Generica Name: The name for this drug on its own is nintedanib.
Type of drug: Multikinase inhibitors are a type of drug.

Who is Ofev?

People who have diseases that cause scar tissue (fibrosis) to form deep in the lungs are given Ofev. Over time, the scar tissue gets thicker and harder, which can make it harder for your lungs to work. If your lungs don’t work as well, it can be hard to breathe. When your brain, heart, and other systems do not get enough oxygen, it can lead to other health problems.

Idiopathic pulmonary fibrosis (IPF) is a lung disease that Ofev is used to treat.

Ofev is also used to treat interstitial lung disease that lasts for a long time and makes scar tissue keep getting worse.

Ofev is also used to help people with a disease called systemic sclerosis-associated interstitial lung disease (sometimes called scleroderma-associated ILD) keep their lung capacity from getting worse.

Ofev is not a fix for IPF or ILD, but it can slow down the damage to your lungs caused by these diseases.


Ofev can cause birth problems or even cause a baby to die in the womb. Don’t try to get pregnant while you’re taking this medicine or for at least 3 months after you’ve finished taking it. Use birth control that works and has an extra barrier (condom, diaphragm, cervical cap, or contraceptive sponge).

Before you take this drug

To make sure Ofev is safe for you, tell your doctor if you have ever had:

  • liver disease;
  • heart problems;
  • a blood clot;
  • bleeding problems (either you or someone in your family);
  • surgery on your stomach or intestines; diverticulitis;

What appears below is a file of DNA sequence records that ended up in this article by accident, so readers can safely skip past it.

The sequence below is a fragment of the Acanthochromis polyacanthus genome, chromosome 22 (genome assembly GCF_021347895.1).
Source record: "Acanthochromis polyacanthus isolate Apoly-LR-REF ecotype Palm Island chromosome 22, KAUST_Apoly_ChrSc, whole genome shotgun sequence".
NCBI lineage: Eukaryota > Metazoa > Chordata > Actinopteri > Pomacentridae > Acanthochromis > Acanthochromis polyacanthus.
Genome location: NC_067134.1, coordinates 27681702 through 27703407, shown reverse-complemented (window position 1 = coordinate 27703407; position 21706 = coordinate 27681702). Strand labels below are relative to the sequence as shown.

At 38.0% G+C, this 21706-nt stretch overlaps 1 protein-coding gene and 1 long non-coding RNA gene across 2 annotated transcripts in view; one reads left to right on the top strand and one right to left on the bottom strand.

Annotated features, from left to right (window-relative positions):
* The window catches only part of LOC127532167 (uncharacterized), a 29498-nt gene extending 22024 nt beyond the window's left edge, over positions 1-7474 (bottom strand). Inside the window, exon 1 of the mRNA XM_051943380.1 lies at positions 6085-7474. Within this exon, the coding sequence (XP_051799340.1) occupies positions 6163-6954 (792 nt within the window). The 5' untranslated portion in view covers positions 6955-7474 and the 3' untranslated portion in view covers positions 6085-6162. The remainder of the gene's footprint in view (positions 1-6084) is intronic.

• if you smoke; or
  • if you take a blood thinner like warfarin (Coumadin, Jantoven).

Before starting this treatment, you may need to make sure that you are not pregnant by taking a test.

Nintedanib can hurt or kill a baby that is still in the womb. Use effective birth control to avoid getting pregnant while you are taking this medicine and for at least 3 months after your last dose. If you get pregnant, you should tell your doctor.

If you use hormonal birth control (like birth control pills, shots, implants, skin patches, or vaginal rings), you should also use a barrier form of birth control to avoid getting pregnant while taking Ofev. A condom, diaphragm, cervical cap, or contraception sponge are all types of barriers.

Women who take Ofev may lose their ability to have children. But it’s important to use birth control to avoid getting pregnant, since this medicine can hurt a developing child.

If you are breastfeeding, you shouldn’t take this medicine.

Ofev shouldn’t be used by anyone under the age of 18.

What dosage of Ofev should I use?

Most people take Ofev twice a day, every 12 hours. Follow all of the rules on the label of your prescription, and read any guides or instruction sheets that come with it. Your doctor may change your dose from time to time.

Your doctor will check your blood to make sure you don’t have any health problems that would make it unsafe for you to use Ofev.

Take with a full glass of water and food.

Do not crush, chew, break, or open the pill. Instead, swallow it whole.

Usually, you should take your amounts every 12 hours.

Ofev can cause serious diarrhea, which can kill you if it makes you lose too much water. You might need to take medicine to stop diarrhea or get rid of it quickly.

While you are taking Ofev, your doctor may tell you to always have loperamide (Imodium) or another medicine to stop diarrhea on hand. Take the medicine for diarrhea as suggested on the label or as your doctor tells you to.

If you get diarrhea while taking Ofev, drink a lot of fluids and call your doctor right away.

You will need to go to the doctor often to make sure that nintedanib is not hurting your liver. Based on the data, your next few doses may be put off.

Keep this medicine in its original bottle at room temperature, away from moisture and heat.